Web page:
To use the language server to search for a symbol across the project, press
Within ordinary buffers, there are a few ways to navigate. You can search a buffer with
cmd-f, but we don't currently support replace.
You can also jump to a specific line with
The most powerful way to navigate within a buffer is Zed's outline view. When you press
cmd-shift-O with an editor focused, Zed presents a summary of the file based on the syntax tree. This is useful in a few ways.
It can be a good way to understand the layout of a file, which can be helpful when browsing code or when deciding where to insert a new definition. When you first open the outline view, Zed always highlights the entry closest to your current location within the file.
You can also use it to quickly jump to a named definition in a file by fuzzy searching. The file order is preserved, but the best match to your query is automatically selected.
A cool hidden feature is that when your query contains a space, we expand the search to match on contextual keywords. So in Rust, you could type
select to search for any definition whose names matches the word
select. But you could type
pub fn select to search all public methods or functions matching the word
select. You could also type
pub fn to simply see all public functions or
struct to see all struct definitions.
The project browser is the panel at the left that displays the contents of your project as directory trees. You can toggle focus to and from the project browser with
cmd-shift-e. You can toggle its visibility with
cmd-b. It can also be toggled with the file tree icon in the lower left corner of the workspace.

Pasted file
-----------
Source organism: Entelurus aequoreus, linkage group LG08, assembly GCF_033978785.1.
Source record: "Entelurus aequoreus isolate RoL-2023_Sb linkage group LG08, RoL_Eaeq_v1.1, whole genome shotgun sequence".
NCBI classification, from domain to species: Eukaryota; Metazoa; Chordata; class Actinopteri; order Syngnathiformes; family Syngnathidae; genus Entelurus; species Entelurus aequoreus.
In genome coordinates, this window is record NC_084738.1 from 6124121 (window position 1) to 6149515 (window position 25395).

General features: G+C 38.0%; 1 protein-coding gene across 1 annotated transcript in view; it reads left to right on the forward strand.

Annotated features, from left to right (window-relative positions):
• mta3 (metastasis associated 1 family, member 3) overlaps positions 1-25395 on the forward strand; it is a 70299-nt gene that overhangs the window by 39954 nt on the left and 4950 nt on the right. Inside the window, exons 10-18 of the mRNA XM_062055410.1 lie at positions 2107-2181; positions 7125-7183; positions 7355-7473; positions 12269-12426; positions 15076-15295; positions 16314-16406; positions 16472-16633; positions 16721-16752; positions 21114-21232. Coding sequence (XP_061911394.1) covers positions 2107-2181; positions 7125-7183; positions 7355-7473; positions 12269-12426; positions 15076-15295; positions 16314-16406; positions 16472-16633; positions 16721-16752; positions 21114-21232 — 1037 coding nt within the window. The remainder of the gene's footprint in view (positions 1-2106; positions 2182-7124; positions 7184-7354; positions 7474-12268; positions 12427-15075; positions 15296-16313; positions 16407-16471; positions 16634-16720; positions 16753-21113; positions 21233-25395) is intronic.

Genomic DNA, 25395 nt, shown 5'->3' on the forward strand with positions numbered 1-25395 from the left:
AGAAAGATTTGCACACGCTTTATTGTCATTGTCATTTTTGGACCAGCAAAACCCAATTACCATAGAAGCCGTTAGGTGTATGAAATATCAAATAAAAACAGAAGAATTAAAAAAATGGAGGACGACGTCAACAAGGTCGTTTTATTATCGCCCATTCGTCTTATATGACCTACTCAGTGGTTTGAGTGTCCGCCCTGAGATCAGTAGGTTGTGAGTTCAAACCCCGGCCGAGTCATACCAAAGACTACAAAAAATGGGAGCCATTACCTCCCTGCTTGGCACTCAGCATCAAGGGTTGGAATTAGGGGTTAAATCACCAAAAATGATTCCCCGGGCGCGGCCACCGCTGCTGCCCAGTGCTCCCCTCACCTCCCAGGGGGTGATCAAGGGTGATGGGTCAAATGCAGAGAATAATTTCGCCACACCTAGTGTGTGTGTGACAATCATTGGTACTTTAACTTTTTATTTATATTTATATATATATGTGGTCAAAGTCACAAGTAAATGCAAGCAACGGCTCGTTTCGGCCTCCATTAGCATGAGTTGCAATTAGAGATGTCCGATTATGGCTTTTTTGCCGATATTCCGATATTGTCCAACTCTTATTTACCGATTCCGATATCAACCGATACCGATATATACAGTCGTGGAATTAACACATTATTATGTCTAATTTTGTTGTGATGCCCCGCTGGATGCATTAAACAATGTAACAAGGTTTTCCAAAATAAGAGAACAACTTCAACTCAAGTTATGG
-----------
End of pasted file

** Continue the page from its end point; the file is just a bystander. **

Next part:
Every Zed window corresponds to a project, and you can add multiple folders or even individual files to a project. Project-wide interactions apply to all folders that you add.
For now, projects aren't persistent. Once you close the window, your project disappears.
Search your entire project with
cmd-shift-f. This pulls up a dedicated tab in which to search and display your results. You can make your search case-sensitive, regular-expression-based, and apply to whole words only. We don't yet support restricting the search to specific paths.
To create multiple project searches, confirm your search query with
cmd-enter instead of
enter. This will open the results of this new search as an additional tab and leave the old results tab in place.
Search results are presented in a multi-buffer, which is one of Zed's unique features.
To perform a rename refactoring, place your cursor on the symbol you'd like to rename and press
If the rename impacts multiple files, you'll see the results in a multi-buffer.
To split a pane, press
cmd-k followed by an arrow the direction you want to split. So to split the current tab to the right, it's
cmd-k right. To cycle focus among different panes, press
cmd-k cmd-right to cycle forwards or
cmd-k cmd-left to cycle backwards.
Panes can't currently be resized (#216). Until panes can be resized you can use the dock as an impromptu resizable pane.
Zed comes with an integrated terminal emulator that uses Alacritty as it's backend.
You can open the terminal with ctrl-` or by clicking the + icon on the right side of the tab bar.
Terminals can also be created and used anywhere a buffer tab can.
Zed ships with a number of common editor themes. Themes will continue to be added to and improved.
In the future users will be able to create, download and load external themes. See Themes – Docs for more info.
Choosing a theme
Toggle select a theme, press
cmd-k cmd-t. We don't currently support user-defined themes, but we've tried to include some nice default options.
Vim mode is a work in progress
Fundamental parts of the Vim mode experience are still missing. We will continue devloping it and will make an annoucement when we consider it ready for full time use.
Enabling Vim mode
You can enable Vim mode by adding
vim_mode: true to your
More about settings in Configuring Zed.
Please report issues you encounter while using Vim mode, but read the above note first and try not to report missing commands as they are still actively being added.
Vim mode quality
We expect our Vim key bindings to be standard. To ensure the quality of our Vim bindings, we currently test Zed's Vim mode output against Neovim itself.